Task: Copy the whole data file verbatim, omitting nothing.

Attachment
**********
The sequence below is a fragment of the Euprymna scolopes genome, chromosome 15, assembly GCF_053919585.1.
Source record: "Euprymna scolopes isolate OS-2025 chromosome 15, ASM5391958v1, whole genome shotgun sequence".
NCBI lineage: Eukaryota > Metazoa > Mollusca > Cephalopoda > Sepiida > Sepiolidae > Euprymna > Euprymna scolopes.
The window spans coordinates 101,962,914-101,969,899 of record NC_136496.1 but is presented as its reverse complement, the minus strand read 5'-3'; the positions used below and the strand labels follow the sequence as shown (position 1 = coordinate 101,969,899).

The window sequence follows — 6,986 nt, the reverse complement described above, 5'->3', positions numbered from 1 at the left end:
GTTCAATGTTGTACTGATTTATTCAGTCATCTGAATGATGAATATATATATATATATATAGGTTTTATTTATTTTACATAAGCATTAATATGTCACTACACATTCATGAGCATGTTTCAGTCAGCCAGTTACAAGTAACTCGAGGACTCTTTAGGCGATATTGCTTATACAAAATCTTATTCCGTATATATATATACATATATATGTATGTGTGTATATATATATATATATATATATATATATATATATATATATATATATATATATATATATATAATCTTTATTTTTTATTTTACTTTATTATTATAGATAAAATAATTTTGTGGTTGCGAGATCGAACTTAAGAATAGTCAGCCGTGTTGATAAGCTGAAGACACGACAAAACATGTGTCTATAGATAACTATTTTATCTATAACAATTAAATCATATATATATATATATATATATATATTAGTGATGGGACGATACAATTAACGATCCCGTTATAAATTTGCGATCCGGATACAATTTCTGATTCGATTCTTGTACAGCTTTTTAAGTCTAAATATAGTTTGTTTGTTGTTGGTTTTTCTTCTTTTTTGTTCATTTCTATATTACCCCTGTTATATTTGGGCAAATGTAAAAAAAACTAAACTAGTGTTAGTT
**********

The sequence below is a fragment of the Euprymna scolopes genome, chromosome 15, assembly GCF_053919585.1.
Source record: "Euprymna scolopes isolate OS-2025 chromosome 15, ASM5391958v1, whole genome shotgun sequence".
NCBI lineage: Eukaryota > Metazoa > Mollusca > Cephalopoda > Sepiida > Sepiolidae > Euprymna > Euprymna scolopes.
The window spans coordinates 101,962,914-101,969,899 of record NC_136496.1 but is presented as its reverse complement, the minus strand read 5'-3'; the positions used below and the strand labels follow the sequence as shown (position 1 = coordinate 101,969,899).

The window sequence follows — 6,986 nt, the reverse complement described above, 5'->3', positions numbered from 1 at the left end:
GTTCAATGTTGTACTGATTTATTCAGTCATCTGAATGATGAATATATATATATATATATAGGTTTTATTTATTTTACATAAGCATTAATATGTCACTACACATTCATGAGCATGTTTCAGTCAGCCAGTTACAAGTAACTCGAGGACTCTTTAGGCGATATTGCTTATACAAAATCTTATTCCGTATATATATATACATATATATGTATGTGTGTATATATATATATATATATATATATATATATATATATATATATATATATATATATATATATAATCTTTATTTTTTATTTTACTTTATTATTATAGATAAAATAATTTTGTGGTTGCGAGATCGAACTTAAGAATAGTCAGCCGTGTTGATAAGCTGAAGACACGACAAAACATGTGTCTATAGATAACTATTTTATCTATAACAATTAAATCATATATATATATATATATATATATATTAGTGATGGGACGATACAATTAACGATCCCGTTATAAATTTGCGATCCGGATACAATTTCTGATTCGATTCTTGTACAGCTTTTTAAGTCTAAATATAGTTTGTTTGTTGTTGGTTTTTCTTCTTTTTTGTTCATTTCTATATTACCCCTGTTATATTTGGGCAAATGTAAAAAAAACTAAACTAGTGTTAGTT